© Esquire Magazine 1966

Frank Sinatra was not at his best…

…when Esquire magazine writer Gay Talese arrived in LA to do a profile interview back in 1966. Under the weather with a cold, Sinatra refused to do the interview.

Hopeful Sinatra was on the mend and might ultimately ascent to the interview, Talese decided to hang around.

He immersed himself in Sinatra’s eco-system of friends, support staff and hangers-on to get what he could in “B-roll” interviews and observe Frank at a distance.

Talese never got the sit down with Frank but the resulting “non-interview” piece  — “Frank Sinatra Has a Cold” — is incredibly illuminating and widely touted as possibly the best bit of non-fiction magazine writing ever published.

Gay Talese was a master of delivering personal profile articles that read like fiction.

Here there is a story arch…

…with many major and minor characters … before your eyes the subject of Talese’s effort transforms from a two dimensional media icon into a complex three dimensional man; a man both familiar and inscrutable with depths of passion, the affectations and appetites that come with nearly unlimited power … and the human problems and foibles that no man can escape.

“Sinatra with a cold is Picasso without paint, Ferrari without fuel — only worse. For the common cold robs Sinatra of that uninsurable jewel, his voice, cutting into the core of his confidence, and it affects not only his own psyche but also seems to cause a kind of psychosomatic nasal drip within dozens of people who work for him, drink with him, love him, depend on him for their own welfare and stability.”  Gay Talese, Esquire Magazine 1966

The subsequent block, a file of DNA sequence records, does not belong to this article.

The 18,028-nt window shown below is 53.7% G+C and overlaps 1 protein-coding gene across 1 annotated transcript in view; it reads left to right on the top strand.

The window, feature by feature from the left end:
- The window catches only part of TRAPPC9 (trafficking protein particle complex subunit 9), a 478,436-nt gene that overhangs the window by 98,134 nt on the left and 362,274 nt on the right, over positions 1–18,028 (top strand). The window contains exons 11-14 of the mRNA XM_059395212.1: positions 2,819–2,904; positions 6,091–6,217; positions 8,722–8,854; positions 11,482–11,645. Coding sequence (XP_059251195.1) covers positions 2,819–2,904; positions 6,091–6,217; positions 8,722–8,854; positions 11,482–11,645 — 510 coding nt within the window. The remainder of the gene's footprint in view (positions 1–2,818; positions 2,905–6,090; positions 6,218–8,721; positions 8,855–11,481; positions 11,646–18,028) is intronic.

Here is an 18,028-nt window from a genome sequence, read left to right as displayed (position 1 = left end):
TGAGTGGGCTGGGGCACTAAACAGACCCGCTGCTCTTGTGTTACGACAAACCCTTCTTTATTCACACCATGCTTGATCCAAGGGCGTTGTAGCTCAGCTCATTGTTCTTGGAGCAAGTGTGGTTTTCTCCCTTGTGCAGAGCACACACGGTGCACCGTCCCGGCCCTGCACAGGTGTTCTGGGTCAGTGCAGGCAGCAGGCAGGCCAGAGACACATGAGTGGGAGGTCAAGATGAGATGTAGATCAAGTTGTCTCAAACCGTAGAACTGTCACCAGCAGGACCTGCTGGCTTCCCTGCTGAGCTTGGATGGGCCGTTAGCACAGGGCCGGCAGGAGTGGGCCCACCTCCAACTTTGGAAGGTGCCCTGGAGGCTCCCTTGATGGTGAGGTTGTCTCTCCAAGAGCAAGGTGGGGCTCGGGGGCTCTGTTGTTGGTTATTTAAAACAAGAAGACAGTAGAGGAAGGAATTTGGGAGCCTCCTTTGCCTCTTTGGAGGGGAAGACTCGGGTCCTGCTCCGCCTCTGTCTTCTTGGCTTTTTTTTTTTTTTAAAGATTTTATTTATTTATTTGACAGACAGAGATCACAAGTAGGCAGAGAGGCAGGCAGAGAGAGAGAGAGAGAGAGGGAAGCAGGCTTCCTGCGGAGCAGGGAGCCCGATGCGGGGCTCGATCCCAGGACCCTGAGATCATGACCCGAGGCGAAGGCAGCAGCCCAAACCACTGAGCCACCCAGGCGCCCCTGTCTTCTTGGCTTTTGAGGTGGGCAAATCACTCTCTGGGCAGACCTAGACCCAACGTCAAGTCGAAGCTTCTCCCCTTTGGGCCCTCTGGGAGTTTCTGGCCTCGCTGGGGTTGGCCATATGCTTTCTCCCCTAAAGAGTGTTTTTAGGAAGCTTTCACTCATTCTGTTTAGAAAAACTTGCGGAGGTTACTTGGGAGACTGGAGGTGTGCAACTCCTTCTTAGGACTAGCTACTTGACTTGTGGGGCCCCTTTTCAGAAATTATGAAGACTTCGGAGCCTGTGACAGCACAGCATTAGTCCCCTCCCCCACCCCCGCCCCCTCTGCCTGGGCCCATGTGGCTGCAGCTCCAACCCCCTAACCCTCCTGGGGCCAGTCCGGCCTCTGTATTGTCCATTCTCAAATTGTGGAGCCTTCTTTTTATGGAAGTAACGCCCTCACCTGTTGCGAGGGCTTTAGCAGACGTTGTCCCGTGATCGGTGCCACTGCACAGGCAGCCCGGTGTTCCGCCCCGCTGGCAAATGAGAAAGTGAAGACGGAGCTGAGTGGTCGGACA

There are several scenes from “Frank Sinatra Has a Cold” that stick out to me …  Talese’s story flow is best read-through rather than excerpted so I won’t ruin it by giving anything substantive away here.

Some innocent foreshadowing can’t hurt though 😉 …Talese’s take on Frank’s exchange with Harlan Ellison is both funny and sad, but great stuff … Frank’s entourage doing vegas is classic.

If you’re a “Frankophile” and have not consumed this article, you’re going to want to do so. Head over to Esquire’s website (the entire article is available here) and give it a read.